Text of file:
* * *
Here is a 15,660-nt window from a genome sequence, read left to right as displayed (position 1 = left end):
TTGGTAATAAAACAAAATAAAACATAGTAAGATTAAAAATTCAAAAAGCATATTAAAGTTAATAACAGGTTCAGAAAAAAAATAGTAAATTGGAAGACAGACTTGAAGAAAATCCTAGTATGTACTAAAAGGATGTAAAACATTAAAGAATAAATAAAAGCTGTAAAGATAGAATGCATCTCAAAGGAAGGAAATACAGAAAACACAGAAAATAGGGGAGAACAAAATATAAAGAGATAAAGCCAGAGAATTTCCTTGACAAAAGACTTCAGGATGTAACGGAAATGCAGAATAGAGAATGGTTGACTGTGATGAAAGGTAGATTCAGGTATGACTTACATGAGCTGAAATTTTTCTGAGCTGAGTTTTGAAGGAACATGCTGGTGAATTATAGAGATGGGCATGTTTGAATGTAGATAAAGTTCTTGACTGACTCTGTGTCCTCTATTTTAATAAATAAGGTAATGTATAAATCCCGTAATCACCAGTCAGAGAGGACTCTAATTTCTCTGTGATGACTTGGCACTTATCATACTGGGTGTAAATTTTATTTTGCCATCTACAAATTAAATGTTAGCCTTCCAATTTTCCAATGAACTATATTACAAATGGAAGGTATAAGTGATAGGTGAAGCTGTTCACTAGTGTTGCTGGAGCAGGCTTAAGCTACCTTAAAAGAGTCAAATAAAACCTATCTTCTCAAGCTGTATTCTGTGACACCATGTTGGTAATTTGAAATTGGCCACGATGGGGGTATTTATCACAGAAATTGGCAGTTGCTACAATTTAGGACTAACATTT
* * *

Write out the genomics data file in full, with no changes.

Here is a 15,660-nt window from a genome sequence, read left to right as displayed (position 1 = left end):
TTGGTAATAAAACAAAATAAAACATAGTAAGATTAAAAATTCAAAAAGCATATTAAAGTTAATAACAGGTTCAGAAAAAAAATAGTAAATTGGAAGACAGACTTGAAGAAAATCCTAGTATGTACTAAAAGGATGTAAAACATTAAAGAATAAATAAAAGCTGTAAAGATAGAATGCATCTCAAAGGAAGGAAATACAGAAAACACAGAAAATAGGGGAGAACAAAATATAAAGAGATAAAGCCAGAGAATTTCCTTGACAAAAGACTTCAGGATGTAACGGAAATGCAGAATAGAGAATGGTTGACTGTGATGAAAGGTAGATTCAGGTATGACTTACATGAGCTGAAATTTTTCTGAGCTGAGTTTTGAAGGAACATGCTGGTGAATTATAGAGATGGGCATGTTTGAATGTAGATAAAGTTCTTGACTGACTCTGTGTCCTCTATTTTAATAAATAAGGTAATGTATAAATCCCGTAATCACCAGTCAGAGAGGACTCTAATTTCTCTGTGATGACTTGGCACTTATCATACTGGGTGTAAATTTTATTTTGCCATCTACAAATTAAATGTTAGCCTTCCAATTTTCCAATGAACTATATTACAAATGGAAGGTATAAGTGATAGGTGAAGCTGTTCACTAGTGTTGCTGGAGCAGGCTTAAGCTACCTTAAAAGAGTCAAATAAAACCTATCTTCTCAAGCTGTATTCTGTGACACCATGTTGGTAATTTGAAATTGGCCACGATGGGGGTATTTATCACAGAAATTGGCAGTTGCTACAATTTAGGACTAACATTT